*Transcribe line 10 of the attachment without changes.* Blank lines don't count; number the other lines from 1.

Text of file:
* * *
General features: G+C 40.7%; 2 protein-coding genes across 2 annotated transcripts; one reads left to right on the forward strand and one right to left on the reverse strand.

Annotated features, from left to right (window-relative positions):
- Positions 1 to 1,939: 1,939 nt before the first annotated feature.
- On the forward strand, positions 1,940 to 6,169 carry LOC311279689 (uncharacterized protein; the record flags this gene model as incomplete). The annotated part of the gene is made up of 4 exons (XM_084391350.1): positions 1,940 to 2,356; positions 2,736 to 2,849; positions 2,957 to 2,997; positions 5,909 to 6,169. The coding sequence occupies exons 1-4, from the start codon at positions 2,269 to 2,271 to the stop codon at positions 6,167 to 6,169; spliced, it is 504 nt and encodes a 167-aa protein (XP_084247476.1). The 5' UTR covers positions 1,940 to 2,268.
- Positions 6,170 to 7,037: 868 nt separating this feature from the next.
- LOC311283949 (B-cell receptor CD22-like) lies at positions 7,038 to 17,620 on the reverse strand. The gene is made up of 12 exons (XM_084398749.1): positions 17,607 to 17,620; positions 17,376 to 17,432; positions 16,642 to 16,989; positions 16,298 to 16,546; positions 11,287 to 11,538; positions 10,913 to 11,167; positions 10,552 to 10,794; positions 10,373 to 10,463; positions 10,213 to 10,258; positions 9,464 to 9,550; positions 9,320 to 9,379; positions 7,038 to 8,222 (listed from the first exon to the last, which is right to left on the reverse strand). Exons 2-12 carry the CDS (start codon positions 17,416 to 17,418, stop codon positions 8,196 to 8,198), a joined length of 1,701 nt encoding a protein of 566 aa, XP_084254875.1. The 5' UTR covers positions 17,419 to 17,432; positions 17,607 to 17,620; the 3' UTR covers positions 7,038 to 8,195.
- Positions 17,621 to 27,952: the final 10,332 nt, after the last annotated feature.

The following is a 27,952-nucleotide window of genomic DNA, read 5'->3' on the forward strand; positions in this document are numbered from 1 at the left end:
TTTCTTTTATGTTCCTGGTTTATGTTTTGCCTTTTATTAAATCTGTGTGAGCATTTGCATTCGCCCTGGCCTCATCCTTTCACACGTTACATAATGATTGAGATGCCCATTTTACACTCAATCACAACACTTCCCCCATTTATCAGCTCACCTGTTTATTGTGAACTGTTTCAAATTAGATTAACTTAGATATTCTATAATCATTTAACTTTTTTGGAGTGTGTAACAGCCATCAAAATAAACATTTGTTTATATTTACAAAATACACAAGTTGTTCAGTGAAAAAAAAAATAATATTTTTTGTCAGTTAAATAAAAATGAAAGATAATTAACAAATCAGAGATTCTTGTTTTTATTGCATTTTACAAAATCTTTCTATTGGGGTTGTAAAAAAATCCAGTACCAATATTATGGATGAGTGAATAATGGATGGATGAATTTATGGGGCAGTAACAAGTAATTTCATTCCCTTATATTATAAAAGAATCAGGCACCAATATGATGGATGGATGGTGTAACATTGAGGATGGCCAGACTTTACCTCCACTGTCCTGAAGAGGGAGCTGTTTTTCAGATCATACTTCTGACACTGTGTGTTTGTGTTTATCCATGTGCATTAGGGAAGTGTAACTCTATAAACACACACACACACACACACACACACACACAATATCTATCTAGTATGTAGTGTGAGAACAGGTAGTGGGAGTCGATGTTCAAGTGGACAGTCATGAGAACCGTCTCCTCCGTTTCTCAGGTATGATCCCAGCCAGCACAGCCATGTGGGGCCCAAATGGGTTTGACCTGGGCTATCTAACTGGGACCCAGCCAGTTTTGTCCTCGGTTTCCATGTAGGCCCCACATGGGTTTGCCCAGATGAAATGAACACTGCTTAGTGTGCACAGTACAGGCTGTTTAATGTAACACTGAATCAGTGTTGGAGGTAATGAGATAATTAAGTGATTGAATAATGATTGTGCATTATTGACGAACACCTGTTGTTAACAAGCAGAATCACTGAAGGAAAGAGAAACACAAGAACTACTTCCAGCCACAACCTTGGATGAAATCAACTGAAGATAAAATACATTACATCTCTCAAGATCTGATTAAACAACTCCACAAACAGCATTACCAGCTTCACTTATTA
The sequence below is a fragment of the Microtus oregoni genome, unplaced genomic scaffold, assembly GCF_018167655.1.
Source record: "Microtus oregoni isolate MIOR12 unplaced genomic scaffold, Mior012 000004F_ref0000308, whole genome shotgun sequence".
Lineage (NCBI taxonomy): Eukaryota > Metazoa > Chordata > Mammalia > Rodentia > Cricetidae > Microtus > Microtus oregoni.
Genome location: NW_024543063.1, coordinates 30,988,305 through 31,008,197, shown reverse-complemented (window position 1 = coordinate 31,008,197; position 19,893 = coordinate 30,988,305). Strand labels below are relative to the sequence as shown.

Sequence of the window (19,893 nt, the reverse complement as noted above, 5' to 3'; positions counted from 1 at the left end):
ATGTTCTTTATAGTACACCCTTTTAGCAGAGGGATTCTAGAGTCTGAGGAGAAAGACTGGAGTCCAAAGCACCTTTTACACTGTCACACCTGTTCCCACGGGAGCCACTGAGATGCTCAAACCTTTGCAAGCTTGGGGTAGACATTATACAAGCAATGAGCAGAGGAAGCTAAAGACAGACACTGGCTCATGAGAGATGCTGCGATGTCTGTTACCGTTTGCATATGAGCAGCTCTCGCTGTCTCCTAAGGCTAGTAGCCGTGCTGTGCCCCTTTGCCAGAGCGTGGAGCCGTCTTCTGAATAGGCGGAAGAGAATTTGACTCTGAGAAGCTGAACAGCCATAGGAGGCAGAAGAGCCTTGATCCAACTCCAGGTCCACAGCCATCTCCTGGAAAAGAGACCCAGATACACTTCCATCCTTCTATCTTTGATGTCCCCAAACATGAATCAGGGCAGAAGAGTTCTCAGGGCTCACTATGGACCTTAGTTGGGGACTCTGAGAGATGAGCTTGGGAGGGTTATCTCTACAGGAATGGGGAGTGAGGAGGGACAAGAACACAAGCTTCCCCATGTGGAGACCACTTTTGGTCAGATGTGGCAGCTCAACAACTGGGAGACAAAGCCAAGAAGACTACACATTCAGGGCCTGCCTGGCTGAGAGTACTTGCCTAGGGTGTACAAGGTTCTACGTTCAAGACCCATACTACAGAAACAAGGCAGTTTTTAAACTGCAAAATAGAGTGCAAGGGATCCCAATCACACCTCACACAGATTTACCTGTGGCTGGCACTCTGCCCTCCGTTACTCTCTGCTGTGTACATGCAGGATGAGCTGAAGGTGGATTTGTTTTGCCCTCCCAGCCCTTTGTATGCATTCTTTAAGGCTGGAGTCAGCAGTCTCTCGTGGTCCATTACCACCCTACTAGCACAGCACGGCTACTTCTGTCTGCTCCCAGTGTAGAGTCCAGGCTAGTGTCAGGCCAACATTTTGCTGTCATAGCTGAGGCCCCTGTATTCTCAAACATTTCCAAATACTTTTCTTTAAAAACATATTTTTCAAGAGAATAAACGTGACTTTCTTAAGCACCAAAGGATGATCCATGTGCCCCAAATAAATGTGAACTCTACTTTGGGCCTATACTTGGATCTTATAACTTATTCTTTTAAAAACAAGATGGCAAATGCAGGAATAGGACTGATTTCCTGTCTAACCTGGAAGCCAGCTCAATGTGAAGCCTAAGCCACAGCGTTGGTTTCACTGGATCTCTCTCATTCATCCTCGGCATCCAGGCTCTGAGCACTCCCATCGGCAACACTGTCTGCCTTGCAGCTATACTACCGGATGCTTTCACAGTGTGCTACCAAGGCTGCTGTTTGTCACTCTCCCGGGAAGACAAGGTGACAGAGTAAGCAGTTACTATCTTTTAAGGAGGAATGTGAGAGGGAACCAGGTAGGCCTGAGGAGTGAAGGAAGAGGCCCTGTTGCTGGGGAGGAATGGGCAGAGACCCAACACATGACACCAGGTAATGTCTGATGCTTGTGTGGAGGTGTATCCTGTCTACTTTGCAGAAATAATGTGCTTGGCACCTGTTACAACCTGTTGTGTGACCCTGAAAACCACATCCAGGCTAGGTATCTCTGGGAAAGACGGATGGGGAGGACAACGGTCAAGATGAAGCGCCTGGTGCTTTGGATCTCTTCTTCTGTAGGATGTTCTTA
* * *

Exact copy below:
The sequence below is a fragment of the Microtus oregoni genome, unplaced genomic scaffold, assembly GCF_018167655.1.